Section 498A, Indina Penal Code

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‘Cruelty’ under Section 498A means:

    - Any act which causes a serious mental or physical injury to a married woman (like beating, slapping, kicking, or constant mental torture which will affect the mental health) or

    - Any act which drives a married woman to commit suicide or

    - Any harassment of a married woman for dowry

Simply put, any kind of serious harassment will come under cruelty.

Cruelty means harassment which is of a serious nature, which is likely to cause mental or physical injury to the married woman. Harassment can include acts of harassment which are of a less serious nature (like taunting or ridiculing). Such harassment will be covered under Domestic Violence Act

Protection under Section 498A is available to every married woman, irrespective of age, religion, region, etc.

An unmarried woman or a woman in a live-in relationship is not protected under cruelty. However, she will be protected under the Domestic Violence Act


The married woman suffering from cruelty, or any other person on her behalf, who is related to her through blood, marriage, or adoption.

You can file a complaint against cruelty against the husband or any relative of the husband who commits acts of cruelty.

You should ideally file a complaint as soon as possible after the incident. This will ensure that evidence remains intact and the police can take swift action.

Yes, you can. However, usually a police complaint is filed when something triggers- for example, an incident of cruelty has recently happened. Then along with the triggering incident, you can also file a complaint for the past incidents. If there’s no triggering incident, but you wish to complain, you can also directly file a court case. See Taking Action Against Violence at Home.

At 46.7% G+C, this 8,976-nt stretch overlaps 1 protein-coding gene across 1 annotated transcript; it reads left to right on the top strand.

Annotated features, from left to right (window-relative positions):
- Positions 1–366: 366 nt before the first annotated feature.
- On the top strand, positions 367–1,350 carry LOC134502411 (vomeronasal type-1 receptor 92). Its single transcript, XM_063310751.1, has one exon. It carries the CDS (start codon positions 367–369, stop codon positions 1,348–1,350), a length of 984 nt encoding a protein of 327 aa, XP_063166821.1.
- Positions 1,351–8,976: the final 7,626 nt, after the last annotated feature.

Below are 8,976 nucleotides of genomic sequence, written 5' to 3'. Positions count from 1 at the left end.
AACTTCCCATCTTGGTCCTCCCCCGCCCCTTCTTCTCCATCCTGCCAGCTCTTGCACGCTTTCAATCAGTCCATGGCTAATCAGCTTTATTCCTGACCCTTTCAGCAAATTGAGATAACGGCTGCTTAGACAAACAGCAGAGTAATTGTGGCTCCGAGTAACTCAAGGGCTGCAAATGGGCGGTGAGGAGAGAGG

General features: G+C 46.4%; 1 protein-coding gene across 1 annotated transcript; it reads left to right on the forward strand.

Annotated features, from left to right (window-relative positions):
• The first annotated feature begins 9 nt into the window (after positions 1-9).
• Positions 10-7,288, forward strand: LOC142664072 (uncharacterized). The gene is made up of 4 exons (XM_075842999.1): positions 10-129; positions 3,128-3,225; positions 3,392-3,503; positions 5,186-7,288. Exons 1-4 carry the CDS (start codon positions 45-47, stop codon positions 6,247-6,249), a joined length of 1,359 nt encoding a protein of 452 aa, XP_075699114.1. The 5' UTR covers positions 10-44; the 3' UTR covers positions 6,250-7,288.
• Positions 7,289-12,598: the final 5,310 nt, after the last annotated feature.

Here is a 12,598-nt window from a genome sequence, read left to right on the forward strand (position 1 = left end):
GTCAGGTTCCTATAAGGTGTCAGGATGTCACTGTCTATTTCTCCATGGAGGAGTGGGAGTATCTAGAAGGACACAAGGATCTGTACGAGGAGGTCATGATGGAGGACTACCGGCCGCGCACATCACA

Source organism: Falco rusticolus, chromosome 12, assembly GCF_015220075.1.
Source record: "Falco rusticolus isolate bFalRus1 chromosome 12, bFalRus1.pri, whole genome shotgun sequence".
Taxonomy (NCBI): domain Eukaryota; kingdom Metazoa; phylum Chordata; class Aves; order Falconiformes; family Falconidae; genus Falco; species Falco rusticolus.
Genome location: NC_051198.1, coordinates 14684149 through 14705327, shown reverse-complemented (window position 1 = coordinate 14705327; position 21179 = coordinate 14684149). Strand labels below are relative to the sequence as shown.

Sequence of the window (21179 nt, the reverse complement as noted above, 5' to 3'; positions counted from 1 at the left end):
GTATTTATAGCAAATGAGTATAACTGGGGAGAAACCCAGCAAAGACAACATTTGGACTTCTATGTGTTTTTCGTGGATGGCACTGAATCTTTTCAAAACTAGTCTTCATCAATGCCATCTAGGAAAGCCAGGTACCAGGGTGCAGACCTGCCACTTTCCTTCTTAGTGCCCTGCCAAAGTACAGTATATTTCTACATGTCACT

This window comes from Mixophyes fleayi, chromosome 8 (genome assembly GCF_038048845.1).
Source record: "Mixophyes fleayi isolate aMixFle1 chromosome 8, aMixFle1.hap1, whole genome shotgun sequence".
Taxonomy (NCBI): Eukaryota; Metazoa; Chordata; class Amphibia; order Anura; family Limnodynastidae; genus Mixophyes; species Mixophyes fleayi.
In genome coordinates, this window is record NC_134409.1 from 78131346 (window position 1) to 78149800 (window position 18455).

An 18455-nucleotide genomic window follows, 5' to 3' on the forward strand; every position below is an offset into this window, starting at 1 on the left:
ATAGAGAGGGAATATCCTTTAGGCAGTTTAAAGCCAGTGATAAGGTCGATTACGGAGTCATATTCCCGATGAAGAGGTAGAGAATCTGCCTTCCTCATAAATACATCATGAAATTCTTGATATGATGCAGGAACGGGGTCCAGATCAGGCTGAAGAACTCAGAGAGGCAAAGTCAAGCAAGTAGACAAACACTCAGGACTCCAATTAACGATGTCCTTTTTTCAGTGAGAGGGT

Anyone who commits cruelty can be punished with a maximum of 3 years imprisonment and a fine.

Cruelty is a cognizable , non-bailable , and non-compoundable offence.

This means that:

  1. For a complaint under cruelty, the police can arrest the accused without warrant. However, due to rampant misuse of this provision, the police are usually cautious before making any arrests. They may conduct a preliminary inquiry. They will arrest only if they feel that the situation is very serious and arrest is the only option.
  2. A person arrested under cruelty will have to appear in court and get bail from the judge.
  3. A complaint under cruelty cannot be taken back or compromised. This is because the law views cruelty as a serious offence and does not want accused to go scot-free by getting into a compromise with the complainant.

To see how you can prove cruelty, refer to the section on how to prove Domestic Violence and Dowry


Please note: This information has been made available to you for your benefit on an ‘as is’ basis, and is only for your information. It does not constitute legal advice and cannot substitute professional legal advice. Our disclaimer policy can be viewed here ( disclaimer policy)

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